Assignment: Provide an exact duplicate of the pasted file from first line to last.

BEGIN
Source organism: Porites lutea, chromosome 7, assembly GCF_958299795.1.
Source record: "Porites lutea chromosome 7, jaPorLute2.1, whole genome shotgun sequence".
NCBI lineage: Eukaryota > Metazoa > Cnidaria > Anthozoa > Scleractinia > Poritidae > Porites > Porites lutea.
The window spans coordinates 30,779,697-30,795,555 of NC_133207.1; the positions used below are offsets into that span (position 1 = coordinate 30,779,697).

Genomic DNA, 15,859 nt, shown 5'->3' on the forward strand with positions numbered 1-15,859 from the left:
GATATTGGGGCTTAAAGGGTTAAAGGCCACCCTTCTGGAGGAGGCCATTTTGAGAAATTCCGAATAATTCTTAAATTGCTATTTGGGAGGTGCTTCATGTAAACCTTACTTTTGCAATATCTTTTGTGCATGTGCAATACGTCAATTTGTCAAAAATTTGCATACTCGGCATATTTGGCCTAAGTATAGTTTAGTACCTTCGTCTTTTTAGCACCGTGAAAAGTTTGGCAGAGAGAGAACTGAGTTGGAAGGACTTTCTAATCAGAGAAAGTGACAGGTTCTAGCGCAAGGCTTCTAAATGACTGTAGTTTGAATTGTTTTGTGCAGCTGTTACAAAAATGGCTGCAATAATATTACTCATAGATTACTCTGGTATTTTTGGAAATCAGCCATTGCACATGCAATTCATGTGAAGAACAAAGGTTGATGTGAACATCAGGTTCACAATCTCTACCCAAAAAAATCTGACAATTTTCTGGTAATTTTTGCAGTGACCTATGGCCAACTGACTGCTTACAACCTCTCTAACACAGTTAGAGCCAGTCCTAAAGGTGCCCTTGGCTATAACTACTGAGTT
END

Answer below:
Source organism: Porites lutea, chromosome 7, assembly GCF_958299795.1.
Source record: "Porites lutea chromosome 7, jaPorLute2.1, whole genome shotgun sequence".
NCBI lineage: Eukaryota > Metazoa > Cnidaria > Anthozoa > Scleractinia > Poritidae > Porites > Porites lutea.
The window spans coordinates 30,779,697-30,795,555 of NC_133207.1; the positions used below are offsets into that span (position 1 = coordinate 30,779,697).

Genomic DNA, 15,859 nt, shown 5'->3' on the forward strand with positions numbered 1-15,859 from the left:
GATATTGGGGCTTAAAGGGTTAAAGGCCACCCTTCTGGAGGAGGCCATTTTGAGAAATTCCGAATAATTCTTAAATTGCTATTTGGGAGGTGCTTCATGTAAACCTTACTTTTGCAATATCTTTTGTGCATGTGCAATACGTCAATTTGTCAAAAATTTGCATACTCGGCATATTTGGCCTAAGTATAGTTTAGTACCTTCGTCTTTTTAGCACCGTGAAAAGTTTGGCAGAGAGAGAACTGAGTTGGAAGGACTTTCTAATCAGAGAAAGTGACAGGTTCTAGCGCAAGGCTTCTAAATGACTGTAGTTTGAATTGTTTTGTGCAGCTGTTACAAAAATGGCTGCAATAATATTACTCATAGATTACTCTGGTATTTTTGGAAATCAGCCATTGCACATGCAATTCATGTGAAGAACAAAGGTTGATGTGAACATCAGGTTCACAATCTCTACCCAAAAAAATCTGACAATTTTCTGGTAATTTTTGCAGTGACCTATGGCCAACTGACTGCTTACAACCTCTCTAACACAGTTAGAGCCAGTCCTAAAGGTGCCCTTGGCTATAACTACTGAGTT